However, there are signs that public water agencies in the Gulf are paying more attention to potable water once it has left the
treatment plant and taking their role of collecting and treating it prior to discharge to the environment more seriously. The most common approach involves a government-owned company, or partially private entity, entering into an O&M contract or JV arrangement with a partner. A summary of recent developments is given below:
Two companies distribute and sell water and electricity at the municipal level. The Abu Dhabi Distribution Company (ADDC) sells water in the municipal area of Abu Dhabi while the Al Ain Distribution Company (AADC) supplies water to customers in the municipal area of Al Ain. Both are wholly owned subsidiaries of the Abu Dhabi Water and Electricity Authority (ADWEA).
At the end of 2004, ADWEA announced that it was going ahead with the privatisation of both companies through a private placement. BNP Paribas is advising ADWEA on the transaction; ADDC is being advised by Hyder Consulting and PB Power, while AADC is working with Thames Water and Siemens. The likely outcome is the sale of a 10% to 20% stake in both distribution companies and a limited O&M contract.
There is already contracting out of meter reading and billing in Muscat. Wastewater services in the capital are provided by the government-owned Oman Wastewater Services Company (OWSC). Its objective is to provide a service through sewer networks to 80% of the population of Muscat by 2014 and to 90% by 2017 and to provide 200,000m3/d of treated water for reuse by 2025. The current sewerage coverage rate is 13%.
OWSC’s strategy has been to tender construction work including sewage treatment plants, pumping stations, sewers, house
connections and treated effluent pipelines on an EPC basis. This approach allows for the gradual expansion of the system.
However, OWSC is not capable of operating the assets and is considering the most appropriate option. For the moment, it has tendered O&M work on a short-term basis, but it favours a joint venture approach and has appointed a team of advisers to help it set up a JV.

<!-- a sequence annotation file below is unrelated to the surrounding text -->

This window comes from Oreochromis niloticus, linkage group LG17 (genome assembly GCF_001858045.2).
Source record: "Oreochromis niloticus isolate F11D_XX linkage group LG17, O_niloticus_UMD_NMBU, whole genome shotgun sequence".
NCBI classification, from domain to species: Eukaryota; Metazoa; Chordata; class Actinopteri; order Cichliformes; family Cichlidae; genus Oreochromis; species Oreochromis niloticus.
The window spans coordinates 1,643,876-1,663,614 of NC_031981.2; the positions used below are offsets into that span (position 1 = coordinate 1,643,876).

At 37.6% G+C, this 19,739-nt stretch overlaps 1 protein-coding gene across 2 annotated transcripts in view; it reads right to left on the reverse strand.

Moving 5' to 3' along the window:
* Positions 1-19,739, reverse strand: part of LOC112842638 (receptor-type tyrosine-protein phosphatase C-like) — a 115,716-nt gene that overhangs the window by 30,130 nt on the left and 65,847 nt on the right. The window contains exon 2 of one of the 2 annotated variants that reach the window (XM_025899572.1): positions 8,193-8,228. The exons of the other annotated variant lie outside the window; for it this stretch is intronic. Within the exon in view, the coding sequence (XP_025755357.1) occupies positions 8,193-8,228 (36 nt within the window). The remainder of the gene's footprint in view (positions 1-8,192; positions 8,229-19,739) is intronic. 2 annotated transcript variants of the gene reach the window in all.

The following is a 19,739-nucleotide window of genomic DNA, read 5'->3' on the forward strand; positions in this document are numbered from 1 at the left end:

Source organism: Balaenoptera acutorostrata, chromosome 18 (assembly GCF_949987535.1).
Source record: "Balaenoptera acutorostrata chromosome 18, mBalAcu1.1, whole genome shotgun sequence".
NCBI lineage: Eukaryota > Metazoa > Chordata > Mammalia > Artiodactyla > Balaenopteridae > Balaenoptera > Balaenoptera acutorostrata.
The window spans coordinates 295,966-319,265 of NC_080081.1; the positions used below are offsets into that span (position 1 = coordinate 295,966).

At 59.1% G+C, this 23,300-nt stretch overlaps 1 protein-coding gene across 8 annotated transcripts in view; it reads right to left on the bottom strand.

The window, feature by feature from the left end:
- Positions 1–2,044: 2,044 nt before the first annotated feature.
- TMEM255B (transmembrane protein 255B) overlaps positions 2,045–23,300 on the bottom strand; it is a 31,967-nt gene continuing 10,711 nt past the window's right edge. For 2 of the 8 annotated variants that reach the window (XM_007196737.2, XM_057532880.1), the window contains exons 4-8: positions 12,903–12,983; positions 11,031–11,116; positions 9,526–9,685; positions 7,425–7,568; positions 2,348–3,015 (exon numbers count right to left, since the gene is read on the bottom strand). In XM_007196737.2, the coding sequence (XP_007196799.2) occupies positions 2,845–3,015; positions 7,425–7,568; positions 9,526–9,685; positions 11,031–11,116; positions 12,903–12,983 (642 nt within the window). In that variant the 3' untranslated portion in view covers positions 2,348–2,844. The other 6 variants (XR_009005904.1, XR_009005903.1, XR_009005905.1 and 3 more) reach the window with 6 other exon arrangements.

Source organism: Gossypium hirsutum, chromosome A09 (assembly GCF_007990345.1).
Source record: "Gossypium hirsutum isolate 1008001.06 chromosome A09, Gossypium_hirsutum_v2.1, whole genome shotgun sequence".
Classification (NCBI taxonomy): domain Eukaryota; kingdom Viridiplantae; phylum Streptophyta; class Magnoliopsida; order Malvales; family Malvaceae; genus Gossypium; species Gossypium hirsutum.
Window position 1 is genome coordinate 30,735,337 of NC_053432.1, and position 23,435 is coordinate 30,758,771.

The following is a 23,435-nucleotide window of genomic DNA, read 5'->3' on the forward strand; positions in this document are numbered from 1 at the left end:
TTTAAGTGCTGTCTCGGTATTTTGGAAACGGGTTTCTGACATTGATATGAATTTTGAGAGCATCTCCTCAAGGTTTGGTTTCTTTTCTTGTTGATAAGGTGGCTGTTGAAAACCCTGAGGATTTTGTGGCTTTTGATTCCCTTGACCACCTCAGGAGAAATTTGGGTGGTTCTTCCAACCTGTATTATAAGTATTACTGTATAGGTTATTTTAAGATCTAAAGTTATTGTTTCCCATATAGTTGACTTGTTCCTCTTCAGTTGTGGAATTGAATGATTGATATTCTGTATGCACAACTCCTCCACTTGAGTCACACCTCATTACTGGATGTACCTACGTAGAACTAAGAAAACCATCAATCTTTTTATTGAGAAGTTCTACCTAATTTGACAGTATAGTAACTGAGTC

The Ministry of Water and Electricity (MWE) has been working on a water rationalisation programme since October 2004 to reduce what it describes as the “unnecessary use of water”.
This has involved handing out free conservation kits to households in the first phase of the programme and to large users such as schools, mosques, hotels and government buildings in the second phase. The kits include conservation devices such as toilet tank displacement bags. Deputy minister of planning and development Loay Al-Mussallam told GWI that nearly four million kits had been ordered and about one million distributed to households. A further 5.6 million conservation items had been ordered for public buildings.
The Kingdom’s other major demand management initiative involves the reduction of leakage in big cities. MWE is undertaking an operational audit of water and wastewater services and says that a negotiation process with water companies is in progress for the award of contracts in Riyadh and Jeddah. RFPs have been issued for Madinah, Dammam and Al-Khobar. At the end of the assessment, MWE could delegate the management of city distribution networks to private companies.
Qatar has explored privatisation of its water transmission and distribution network. A 2003/04 study by Germany’s Fichtner
recommended the phased introduction of cost recovery tariffs and sector reform, including the introduction of an independent regulator.
However, Yousuf Janahi, manager of corporate planning and business development with Kahramaa, said that privatisation remains a vision for the future. New water network projects in Qatar will continue to be financed by the state. According to Janahi, the budget for water transmission and distribution projects between 2005 and 2009 is $506 million.